That requires Sarah’s Circle to offer a lot. The shelter offers two groups a day. One group always pertains to life skills and special interests such as creative writing, dance, and yoga. The second is a therapy group which deals with topics such as domestic violence, mood management, and relaxation.
Sarah’s Circle is well versed in crisis work. “Most of the women here have been through some kind of horrible trauma,” says Bové. “And trauma paired with homelessness complicates the situation.”
Mental illness plays a role, too. “Most cycle through depression,” says Bové. “[Any kind of] mental illness often has an isolating effect on individuals.”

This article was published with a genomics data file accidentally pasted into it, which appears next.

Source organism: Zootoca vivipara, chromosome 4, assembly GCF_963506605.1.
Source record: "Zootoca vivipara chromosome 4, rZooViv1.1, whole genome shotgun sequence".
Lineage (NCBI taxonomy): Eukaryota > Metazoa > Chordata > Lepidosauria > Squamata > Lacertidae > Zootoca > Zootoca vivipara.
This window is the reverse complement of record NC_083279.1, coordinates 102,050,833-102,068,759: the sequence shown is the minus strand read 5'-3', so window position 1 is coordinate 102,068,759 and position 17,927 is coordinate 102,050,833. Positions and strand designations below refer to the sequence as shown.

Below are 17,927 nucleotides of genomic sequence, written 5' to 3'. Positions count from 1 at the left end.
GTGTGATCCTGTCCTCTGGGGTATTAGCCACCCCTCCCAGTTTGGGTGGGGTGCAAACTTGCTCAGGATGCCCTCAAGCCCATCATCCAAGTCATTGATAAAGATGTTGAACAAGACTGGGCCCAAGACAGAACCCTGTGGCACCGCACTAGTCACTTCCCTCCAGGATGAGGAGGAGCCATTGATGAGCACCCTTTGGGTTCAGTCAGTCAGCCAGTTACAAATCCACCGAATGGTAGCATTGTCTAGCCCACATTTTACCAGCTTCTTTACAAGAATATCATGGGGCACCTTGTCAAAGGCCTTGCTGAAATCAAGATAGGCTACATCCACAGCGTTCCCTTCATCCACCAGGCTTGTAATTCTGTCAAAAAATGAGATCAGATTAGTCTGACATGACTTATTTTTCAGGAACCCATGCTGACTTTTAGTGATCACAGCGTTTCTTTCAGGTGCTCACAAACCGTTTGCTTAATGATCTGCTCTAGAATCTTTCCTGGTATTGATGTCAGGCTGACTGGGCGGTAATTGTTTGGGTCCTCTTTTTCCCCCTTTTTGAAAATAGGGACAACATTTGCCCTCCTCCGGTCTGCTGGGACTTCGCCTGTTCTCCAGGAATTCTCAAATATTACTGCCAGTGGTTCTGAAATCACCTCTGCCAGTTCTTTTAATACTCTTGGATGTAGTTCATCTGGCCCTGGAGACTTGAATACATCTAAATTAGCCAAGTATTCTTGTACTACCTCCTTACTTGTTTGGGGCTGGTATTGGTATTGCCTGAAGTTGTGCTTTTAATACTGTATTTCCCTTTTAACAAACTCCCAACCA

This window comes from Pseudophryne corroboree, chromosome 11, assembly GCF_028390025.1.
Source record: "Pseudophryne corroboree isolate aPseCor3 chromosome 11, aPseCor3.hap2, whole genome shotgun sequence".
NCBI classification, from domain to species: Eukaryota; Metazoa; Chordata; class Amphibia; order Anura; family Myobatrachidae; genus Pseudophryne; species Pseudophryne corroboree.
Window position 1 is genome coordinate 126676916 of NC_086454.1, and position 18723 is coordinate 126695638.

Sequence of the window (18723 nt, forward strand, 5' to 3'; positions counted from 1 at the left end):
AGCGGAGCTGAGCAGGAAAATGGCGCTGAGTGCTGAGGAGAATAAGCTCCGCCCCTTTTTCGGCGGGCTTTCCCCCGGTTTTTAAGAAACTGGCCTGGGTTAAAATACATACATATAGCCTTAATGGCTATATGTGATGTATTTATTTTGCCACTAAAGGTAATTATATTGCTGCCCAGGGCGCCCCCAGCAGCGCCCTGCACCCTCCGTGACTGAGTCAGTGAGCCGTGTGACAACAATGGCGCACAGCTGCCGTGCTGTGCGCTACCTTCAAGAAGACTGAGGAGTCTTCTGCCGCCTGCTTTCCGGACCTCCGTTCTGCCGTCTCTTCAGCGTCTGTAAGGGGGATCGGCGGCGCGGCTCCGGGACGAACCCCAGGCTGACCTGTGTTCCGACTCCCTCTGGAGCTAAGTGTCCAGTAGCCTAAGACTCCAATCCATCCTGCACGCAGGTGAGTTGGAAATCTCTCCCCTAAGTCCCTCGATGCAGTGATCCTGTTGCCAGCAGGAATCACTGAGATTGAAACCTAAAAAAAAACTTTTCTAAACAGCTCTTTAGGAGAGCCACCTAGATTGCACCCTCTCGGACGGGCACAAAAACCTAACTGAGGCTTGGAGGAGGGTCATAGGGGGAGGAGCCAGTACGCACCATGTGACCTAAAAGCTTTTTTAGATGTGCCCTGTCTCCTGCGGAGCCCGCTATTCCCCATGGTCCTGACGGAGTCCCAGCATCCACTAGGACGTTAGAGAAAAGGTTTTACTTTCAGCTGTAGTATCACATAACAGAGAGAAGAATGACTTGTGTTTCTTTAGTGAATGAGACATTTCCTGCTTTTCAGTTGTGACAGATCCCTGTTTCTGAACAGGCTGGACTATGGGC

Penny’s story is not uncommon at Sarah’s Circle. It has been 17 years since Penny left an unhealthy relationship with her boyfriend. With nowhere else to go, she found herself homeless before moving into a “HUD” apartment. HUD—short for the U.S. Department of Housing and Urban Development—grants about $67,500 to Sarah’s Circle yearly.
“I didn’t like it, so I left,” said Penny with an air of solidarity. “I had to get out, and then I ended up on the fifth floor.” The “fifth floor” is what clients at Sarah’s Circle call Heartland Health Services, located in the same building as Sarah’s Circle.
While Sarah’s Circle helps facilitate the housing situation of some of the women who frequent the shelter, Penny explains that Heartland Services provides clients housing with a 24-hour, on-duty psychiatrist.